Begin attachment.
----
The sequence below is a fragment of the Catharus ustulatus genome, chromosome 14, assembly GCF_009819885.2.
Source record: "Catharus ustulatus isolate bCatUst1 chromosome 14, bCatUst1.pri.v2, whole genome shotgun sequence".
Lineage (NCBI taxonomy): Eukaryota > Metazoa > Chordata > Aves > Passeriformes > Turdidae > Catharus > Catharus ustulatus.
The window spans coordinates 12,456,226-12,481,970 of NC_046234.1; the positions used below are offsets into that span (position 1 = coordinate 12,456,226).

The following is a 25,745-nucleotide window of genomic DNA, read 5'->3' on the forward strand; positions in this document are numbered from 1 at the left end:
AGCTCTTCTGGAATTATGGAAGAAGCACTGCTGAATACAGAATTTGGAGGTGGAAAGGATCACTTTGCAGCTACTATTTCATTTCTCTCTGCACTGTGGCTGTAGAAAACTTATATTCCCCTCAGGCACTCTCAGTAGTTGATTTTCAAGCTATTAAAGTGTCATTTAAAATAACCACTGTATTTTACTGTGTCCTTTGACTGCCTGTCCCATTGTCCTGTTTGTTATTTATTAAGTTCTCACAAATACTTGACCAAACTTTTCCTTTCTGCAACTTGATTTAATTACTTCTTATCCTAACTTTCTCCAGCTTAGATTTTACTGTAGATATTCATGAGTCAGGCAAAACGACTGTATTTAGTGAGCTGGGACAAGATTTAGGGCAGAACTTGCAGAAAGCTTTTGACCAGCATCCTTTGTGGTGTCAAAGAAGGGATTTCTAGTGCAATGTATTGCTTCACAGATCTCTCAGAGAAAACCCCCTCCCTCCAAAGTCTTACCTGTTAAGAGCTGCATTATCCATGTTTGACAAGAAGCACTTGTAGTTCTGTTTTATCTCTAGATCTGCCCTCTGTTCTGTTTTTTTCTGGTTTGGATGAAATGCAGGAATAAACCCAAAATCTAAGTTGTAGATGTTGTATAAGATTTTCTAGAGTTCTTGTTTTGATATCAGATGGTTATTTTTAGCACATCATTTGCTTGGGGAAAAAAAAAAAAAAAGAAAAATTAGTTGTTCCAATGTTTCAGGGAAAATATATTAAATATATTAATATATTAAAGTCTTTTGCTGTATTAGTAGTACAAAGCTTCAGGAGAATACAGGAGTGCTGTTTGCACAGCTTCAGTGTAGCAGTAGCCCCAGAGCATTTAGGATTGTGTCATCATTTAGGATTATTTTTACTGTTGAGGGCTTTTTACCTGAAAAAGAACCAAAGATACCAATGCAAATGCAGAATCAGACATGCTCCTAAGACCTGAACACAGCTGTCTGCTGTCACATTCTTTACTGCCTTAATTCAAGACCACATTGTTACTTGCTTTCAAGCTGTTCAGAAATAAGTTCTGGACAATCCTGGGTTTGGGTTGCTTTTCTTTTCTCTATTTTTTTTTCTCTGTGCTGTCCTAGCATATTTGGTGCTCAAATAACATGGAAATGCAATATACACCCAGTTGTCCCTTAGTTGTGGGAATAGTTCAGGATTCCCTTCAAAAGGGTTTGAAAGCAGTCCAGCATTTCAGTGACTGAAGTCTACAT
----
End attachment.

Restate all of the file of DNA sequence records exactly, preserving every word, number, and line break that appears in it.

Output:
The sequence below is a fragment of the Catharus ustulatus genome, chromosome 14, assembly GCF_009819885.2.
Source record: "Catharus ustulatus isolate bCatUst1 chromosome 14, bCatUst1.pri.v2, whole genome shotgun sequence".
Lineage (NCBI taxonomy): Eukaryota > Metazoa > Chordata > Aves > Passeriformes > Turdidae > Catharus > Catharus ustulatus.
The window spans coordinates 12,456,226-12,481,970 of NC_046234.1; the positions used below are offsets into that span (position 1 = coordinate 12,456,226).

The following is a 25,745-nucleotide window of genomic DNA, read 5'->3' on the forward strand; positions in this document are numbered from 1 at the left end:
AGCTCTTCTGGAATTATGGAAGAAGCACTGCTGAATACAGAATTTGGAGGTGGAAAGGATCACTTTGCAGCTACTATTTCATTTCTCTCTGCACTGTGGCTGTAGAAAACTTATATTCCCCTCAGGCACTCTCAGTAGTTGATTTTCAAGCTATTAAAGTGTCATTTAAAATAACCACTGTATTTTACTGTGTCCTTTGACTGCCTGTCCCATTGTCCTGTTTGTTATTTATTAAGTTCTCACAAATACTTGACCAAACTTTTCCTTTCTGCAACTTGATTTAATTACTTCTTATCCTAACTTTCTCCAGCTTAGATTTTACTGTAGATATTCATGAGTCAGGCAAAACGACTGTATTTAGTGAGCTGGGACAAGATTTAGGGCAGAACTTGCAGAAAGCTTTTGACCAGCATCCTTTGTGGTGTCAAAGAAGGGATTTCTAGTGCAATGTATTGCTTCACAGATCTCTCAGAGAAAACCCCCTCCCTCCAAAGTCTTACCTGTTAAGAGCTGCATTATCCATGTTTGACAAGAAGCACTTGTAGTTCTGTTTTATCTCTAGATCTGCCCTCTGTTCTGTTTTTTTCTGGTTTGGATGAAATGCAGGAATAAACCCAAAATCTAAGTTGTAGATGTTGTATAAGATTTTCTAGAGTTCTTGTTTTGATATCAGATGGTTATTTTTAGCACATCATTTGCTTGGGGAAAAAAAAAAAAAAAGAAAAATTAGTTGTTCCAATGTTTCAGGGAAAATATATTAAATATATTAATATATTAAAGTCTTTTGCTGTATTAGTAGTACAAAGCTTCAGGAGAATACAGGAGTGCTGTTTGCACAGCTTCAGTGTAGCAGTAGCCCCAGAGCATTTAGGATTGTGTCATCATTTAGGATTATTTTTACTGTTGAGGGCTTTTTACCTGAAAAAGAACCAAAGATACCAATGCAAATGCAGAATCAGACATGCTCCTAAGACCTGAACACAGCTGTCTGCTGTCACATTCTTTACTGCCTTAATTCAAGACCACATTGTTACTTGCTTTCAAGCTGTTCAGAAATAAGTTCTGGACAATCCTGGGTTTGGGTTGCTTTTCTTTTCTCTATTTTTTTTTCTCTGTGCTGTCCTAGCATATTTGGTGCTCAAATAACATGGAAATGCAATATACACCCAGTTGTCCCTTAGTTGTGGGAATAGTTCAGGATTCCCTTCAAAAGGGTTTGAAAGCAGTCCAGCATTTCAGTGACTGAAGTCTACAT